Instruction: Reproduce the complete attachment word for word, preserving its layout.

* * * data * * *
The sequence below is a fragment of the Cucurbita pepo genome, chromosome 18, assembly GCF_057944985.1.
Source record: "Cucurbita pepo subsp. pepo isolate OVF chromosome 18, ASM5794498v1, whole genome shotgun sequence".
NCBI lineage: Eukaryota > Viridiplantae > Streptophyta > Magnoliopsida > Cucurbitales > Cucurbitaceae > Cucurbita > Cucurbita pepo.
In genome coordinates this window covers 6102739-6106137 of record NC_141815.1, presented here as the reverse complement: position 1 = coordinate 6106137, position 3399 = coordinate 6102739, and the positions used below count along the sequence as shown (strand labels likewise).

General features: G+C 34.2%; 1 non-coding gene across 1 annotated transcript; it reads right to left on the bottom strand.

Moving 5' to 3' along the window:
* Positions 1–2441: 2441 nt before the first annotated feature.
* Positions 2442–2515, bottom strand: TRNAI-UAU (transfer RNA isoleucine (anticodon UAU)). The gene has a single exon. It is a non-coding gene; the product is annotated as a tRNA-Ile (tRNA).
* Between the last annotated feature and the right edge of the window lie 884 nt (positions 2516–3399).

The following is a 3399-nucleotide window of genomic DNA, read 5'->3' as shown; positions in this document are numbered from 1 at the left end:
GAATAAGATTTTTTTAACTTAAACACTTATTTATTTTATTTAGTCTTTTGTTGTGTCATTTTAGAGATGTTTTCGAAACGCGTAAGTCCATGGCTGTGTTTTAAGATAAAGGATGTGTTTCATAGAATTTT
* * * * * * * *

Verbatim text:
The sequence below is a fragment of the Cucurbita pepo genome, chromosome 18, assembly GCF_057944985.1.
Source record: "Cucurbita pepo subsp. pepo isolate OVF chromosome 18, ASM5794498v1, whole genome shotgun sequence".
NCBI lineage: Eukaryota > Viridiplantae > Streptophyta > Magnoliopsida > Cucurbitales > Cucurbitaceae > Cucurbita > Cucurbita pepo.
In genome coordinates this window covers 6102739-6106137 of record NC_141815.1, presented here as the reverse complement: position 1 = coordinate 6106137, position 3399 = coordinate 6102739, and the positions used below count along the sequence as shown (strand labels likewise).

General features: G+C 34.2%; 1 non-coding gene across 1 annotated transcript; it reads right to left on the bottom strand.

Moving 5' to 3' along the window:
* Positions 1–2441: 2441 nt before the first annotated feature.
* Positions 2442–2515, bottom strand: TRNAI-UAU (transfer RNA isoleucine (anticodon UAU)). The gene has a single exon. It is a non-coding gene; the product is annotated as a tRNA-Ile (tRNA).
* Between the last annotated feature and the right edge of the window lie 884 nt (positions 2516–3399).

The following is a 3399-nucleotide window of genomic DNA, read 5'->3' as shown; positions in this document are numbered from 1 at the left end:
GAATAAGATTTTTTTAACTTAAACACTTATTTATTTTATTTAGTCTTTTGTTGTGTCATTTTAGAGATGTTTTCGAAACGCGTAAGTCCATGGCTGTGTTTTAAGATAAAGGATGTGTTTCATAGAATTTT